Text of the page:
“Jīvas and īśvaras are in the firm bondage of māyā since time immemorial; this causes them to involve in the beginning less cycle of birth and death.”
The Īśa-upaniṣad states the bondage of these two entities; while explaining the verse:
“ye ke cātmahano janāḥ” Bhadreśadāsa expresses:
“jāyante janimṛtipravāhe saṃsaranti te janā baddhā jīveśvarāḥ |” (Īśa-upaniṣad 3, p.11)
“Jīvas and īśvaras are bound by māyā; therefore, are subject to fall in the cycle of death and birth.”
In terms of their fundamental nature, these two tattvas are pure, knowledgeable, liberated, and characterized by eternal existence, consciousness, and bliss. Yet despite this, they are having been bound to ignorance in the form of māyā since time eternal. As long as they have this captivity, they do not experience the purity of their form and remain a part of the creation, sustenance and destruction of the world. This is their very attachment. The bondage of both these tattvas in this manner is a reality. Albeit this attachment in the form of ignorance is real, it is unable to bring about any defects in their essentially pure form. When both of these tattvas become liberated from this bondage, they experience their pure brāhmic form, as well as the form of Parabrahman residing within them. Ultimately, there is a permanent end to their various forms of suffering and misery; they attain mukti (liberation) from the cycles of birth and death and a permanent place in the presence of Parabrahman in his Akṣaradhāma, amongst the Akṣara-muktas.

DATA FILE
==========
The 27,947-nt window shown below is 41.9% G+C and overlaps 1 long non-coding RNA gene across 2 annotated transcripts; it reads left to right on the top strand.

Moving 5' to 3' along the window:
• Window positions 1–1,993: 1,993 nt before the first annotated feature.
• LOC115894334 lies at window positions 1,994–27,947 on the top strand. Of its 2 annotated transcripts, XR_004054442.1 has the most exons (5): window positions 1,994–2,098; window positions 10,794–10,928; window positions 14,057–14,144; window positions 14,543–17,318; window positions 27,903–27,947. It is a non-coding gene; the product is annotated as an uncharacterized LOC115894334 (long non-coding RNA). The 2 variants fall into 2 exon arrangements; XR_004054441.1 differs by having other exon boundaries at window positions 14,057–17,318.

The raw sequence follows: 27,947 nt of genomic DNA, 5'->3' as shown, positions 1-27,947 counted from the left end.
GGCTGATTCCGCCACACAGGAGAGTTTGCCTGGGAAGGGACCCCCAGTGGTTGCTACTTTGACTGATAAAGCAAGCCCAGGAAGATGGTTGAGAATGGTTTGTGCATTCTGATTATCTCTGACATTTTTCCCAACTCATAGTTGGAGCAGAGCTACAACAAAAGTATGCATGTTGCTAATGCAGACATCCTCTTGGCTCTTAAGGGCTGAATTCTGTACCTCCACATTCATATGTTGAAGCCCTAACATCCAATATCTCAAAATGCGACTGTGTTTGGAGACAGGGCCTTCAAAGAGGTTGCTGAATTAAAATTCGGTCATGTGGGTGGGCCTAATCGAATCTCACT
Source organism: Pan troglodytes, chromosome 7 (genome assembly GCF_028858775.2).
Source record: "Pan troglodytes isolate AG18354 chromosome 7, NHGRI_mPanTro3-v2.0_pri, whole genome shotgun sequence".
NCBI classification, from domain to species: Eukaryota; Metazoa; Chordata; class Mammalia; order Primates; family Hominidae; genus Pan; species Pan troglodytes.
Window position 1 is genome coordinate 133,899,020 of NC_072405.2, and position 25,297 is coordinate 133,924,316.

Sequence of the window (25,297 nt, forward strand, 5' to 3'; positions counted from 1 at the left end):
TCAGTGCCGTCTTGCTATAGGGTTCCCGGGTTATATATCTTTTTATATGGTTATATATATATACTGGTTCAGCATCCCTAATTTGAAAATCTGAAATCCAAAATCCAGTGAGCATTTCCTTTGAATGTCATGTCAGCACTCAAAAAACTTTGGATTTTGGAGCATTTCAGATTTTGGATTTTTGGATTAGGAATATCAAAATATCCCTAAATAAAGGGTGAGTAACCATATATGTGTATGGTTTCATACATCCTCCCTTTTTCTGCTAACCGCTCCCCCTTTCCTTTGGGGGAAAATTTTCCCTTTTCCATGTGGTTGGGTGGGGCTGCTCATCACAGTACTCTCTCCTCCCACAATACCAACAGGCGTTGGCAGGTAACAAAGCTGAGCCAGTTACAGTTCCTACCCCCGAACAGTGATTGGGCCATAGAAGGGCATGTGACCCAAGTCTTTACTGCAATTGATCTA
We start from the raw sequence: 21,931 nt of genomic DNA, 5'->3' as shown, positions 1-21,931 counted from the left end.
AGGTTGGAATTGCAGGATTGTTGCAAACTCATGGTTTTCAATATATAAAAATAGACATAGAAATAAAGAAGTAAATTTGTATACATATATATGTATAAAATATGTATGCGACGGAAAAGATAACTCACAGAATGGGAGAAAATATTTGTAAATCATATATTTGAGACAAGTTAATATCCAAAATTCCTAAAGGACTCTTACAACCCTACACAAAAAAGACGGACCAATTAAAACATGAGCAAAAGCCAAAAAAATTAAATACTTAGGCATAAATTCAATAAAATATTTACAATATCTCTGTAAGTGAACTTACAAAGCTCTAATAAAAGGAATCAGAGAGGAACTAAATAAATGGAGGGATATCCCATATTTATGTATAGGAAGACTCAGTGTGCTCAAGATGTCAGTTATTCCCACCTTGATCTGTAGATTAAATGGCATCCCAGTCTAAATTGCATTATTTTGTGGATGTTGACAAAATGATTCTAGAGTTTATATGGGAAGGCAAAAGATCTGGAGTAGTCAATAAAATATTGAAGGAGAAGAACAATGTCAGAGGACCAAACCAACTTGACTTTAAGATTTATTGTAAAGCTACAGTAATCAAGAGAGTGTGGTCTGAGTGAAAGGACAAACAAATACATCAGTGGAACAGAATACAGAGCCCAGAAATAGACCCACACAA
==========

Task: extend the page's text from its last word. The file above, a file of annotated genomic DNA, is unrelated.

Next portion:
The Bhāṣyakāra elaborates this fact while commenting on the Kena-upaniṣad verse: “amṛtā bhavanti” (Kena-upaniṣad 1/2). Here, the Upaniṣad commences the subject of Parabrahman’s all doership, and mukti is also asserted as the result of knowing Parabrahman as the all doer.
“brahmarūpeṇa svātmanā sarvatra sākṣātparamānadānubhavarūpāṃ mokṣasthitimanubhavati |” (Kena-upaniṣad 1/2, p.35)
“By acquiring this brāhmīsthiti (brahmabhāva) one attains liberation and experiences Parabrahman’s bliss directly.”
The SSS defines mukti as:
muktirhi svātmabrahmaikya-pūrvakaṃ dāsabhāvataḥ |
bhajanopāsanaṃ prītya svāminārāyaṇaprabhoḥ || Svāminārāyaṇa Siddhāntasudhā Kārikā 427 ||
“Mukti is identifying one’s ātman with Akṣarabrahman and humbly and lovingly worshipping Bhagavān Svāminārāyaṇa.”
Bhadreśadāsa gives the definition of mukti in which he includes every aspect of the Svāminārāyaṇa Darśana as far as mukti or śreya is concerned.